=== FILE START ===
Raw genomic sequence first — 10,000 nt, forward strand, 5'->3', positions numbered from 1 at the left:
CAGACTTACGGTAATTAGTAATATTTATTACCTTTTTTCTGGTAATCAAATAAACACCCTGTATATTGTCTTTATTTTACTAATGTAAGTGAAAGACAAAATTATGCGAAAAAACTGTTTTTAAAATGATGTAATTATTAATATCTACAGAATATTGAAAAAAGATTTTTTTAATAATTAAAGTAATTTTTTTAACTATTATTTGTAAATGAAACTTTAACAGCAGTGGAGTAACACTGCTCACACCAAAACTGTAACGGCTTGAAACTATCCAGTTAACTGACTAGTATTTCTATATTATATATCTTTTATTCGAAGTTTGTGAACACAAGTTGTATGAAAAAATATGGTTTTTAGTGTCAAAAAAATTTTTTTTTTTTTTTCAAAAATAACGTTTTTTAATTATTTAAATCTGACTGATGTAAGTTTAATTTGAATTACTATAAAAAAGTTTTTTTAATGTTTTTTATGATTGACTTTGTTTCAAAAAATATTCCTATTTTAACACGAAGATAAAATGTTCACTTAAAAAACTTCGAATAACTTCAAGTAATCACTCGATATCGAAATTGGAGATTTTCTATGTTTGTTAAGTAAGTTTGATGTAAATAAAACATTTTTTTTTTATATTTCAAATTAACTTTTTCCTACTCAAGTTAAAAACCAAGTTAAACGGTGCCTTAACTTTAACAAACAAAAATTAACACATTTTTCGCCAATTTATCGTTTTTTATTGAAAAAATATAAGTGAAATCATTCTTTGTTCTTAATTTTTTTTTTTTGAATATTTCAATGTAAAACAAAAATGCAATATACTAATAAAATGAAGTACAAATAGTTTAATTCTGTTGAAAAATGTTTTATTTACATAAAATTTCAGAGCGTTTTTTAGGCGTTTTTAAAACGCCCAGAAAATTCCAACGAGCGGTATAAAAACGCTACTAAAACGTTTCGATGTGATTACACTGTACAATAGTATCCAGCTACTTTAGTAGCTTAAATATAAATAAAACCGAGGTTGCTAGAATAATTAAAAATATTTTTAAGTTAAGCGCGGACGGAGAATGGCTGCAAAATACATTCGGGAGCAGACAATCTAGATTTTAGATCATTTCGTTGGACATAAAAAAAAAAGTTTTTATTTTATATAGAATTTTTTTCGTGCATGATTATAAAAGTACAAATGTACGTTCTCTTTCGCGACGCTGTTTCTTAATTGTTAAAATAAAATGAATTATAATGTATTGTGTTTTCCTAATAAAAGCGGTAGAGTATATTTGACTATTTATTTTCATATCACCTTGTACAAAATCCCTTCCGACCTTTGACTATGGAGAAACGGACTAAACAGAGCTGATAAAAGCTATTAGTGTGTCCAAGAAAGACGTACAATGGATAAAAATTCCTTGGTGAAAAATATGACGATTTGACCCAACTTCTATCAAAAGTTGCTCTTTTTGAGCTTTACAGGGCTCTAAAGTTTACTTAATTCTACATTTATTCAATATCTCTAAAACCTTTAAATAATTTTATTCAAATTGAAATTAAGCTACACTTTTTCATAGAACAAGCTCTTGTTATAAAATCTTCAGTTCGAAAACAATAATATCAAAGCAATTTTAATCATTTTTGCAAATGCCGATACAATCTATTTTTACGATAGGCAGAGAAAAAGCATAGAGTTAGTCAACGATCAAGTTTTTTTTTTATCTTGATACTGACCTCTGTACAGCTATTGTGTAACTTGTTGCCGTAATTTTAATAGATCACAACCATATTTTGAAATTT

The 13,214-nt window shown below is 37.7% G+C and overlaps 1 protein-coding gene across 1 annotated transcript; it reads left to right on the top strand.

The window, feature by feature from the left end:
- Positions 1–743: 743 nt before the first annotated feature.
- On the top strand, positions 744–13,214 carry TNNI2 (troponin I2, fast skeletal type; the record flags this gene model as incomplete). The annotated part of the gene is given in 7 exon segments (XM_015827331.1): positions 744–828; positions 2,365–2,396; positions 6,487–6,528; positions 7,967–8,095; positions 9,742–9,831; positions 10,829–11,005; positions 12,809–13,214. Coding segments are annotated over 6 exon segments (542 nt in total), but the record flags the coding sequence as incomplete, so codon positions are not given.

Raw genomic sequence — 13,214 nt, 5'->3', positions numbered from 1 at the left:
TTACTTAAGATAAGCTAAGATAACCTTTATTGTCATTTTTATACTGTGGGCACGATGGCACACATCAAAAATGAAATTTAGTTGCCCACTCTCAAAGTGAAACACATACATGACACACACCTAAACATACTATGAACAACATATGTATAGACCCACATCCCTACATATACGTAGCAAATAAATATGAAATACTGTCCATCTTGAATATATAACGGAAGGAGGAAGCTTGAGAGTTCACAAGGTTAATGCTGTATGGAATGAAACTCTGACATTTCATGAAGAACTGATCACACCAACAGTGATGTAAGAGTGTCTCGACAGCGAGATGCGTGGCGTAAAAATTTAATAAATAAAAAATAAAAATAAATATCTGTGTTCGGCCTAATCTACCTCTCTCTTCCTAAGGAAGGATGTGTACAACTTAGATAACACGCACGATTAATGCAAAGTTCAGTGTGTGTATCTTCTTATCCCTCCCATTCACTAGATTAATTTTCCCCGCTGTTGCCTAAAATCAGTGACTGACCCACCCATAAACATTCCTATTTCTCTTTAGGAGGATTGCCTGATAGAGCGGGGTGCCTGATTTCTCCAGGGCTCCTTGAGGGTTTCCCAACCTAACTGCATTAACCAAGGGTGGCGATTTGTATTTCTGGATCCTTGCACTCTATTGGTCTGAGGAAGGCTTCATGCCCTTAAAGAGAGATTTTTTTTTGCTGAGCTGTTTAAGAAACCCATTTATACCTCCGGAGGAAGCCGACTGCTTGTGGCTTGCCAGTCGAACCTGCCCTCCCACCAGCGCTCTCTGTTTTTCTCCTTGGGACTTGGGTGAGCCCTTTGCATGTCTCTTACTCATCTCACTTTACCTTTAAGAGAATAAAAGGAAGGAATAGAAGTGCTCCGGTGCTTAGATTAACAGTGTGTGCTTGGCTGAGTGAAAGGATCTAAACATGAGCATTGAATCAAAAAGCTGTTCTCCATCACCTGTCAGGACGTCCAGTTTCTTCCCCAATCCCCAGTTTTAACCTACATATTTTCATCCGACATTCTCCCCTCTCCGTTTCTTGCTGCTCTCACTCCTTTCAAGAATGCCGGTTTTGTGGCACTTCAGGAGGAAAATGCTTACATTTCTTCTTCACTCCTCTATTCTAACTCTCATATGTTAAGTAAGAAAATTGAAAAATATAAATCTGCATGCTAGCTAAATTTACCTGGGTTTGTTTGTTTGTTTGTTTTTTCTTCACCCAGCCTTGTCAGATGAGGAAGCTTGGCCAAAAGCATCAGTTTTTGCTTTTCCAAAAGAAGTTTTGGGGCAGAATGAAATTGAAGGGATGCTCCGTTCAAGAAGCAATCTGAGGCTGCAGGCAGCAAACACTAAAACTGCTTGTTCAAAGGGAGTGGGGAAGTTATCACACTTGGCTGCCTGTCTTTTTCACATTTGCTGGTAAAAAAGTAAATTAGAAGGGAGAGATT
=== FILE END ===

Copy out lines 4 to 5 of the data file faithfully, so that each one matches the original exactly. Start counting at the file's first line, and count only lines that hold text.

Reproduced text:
The window, feature by feature from the left end:
- Positions 1–743: 743 nt before the first annotated feature.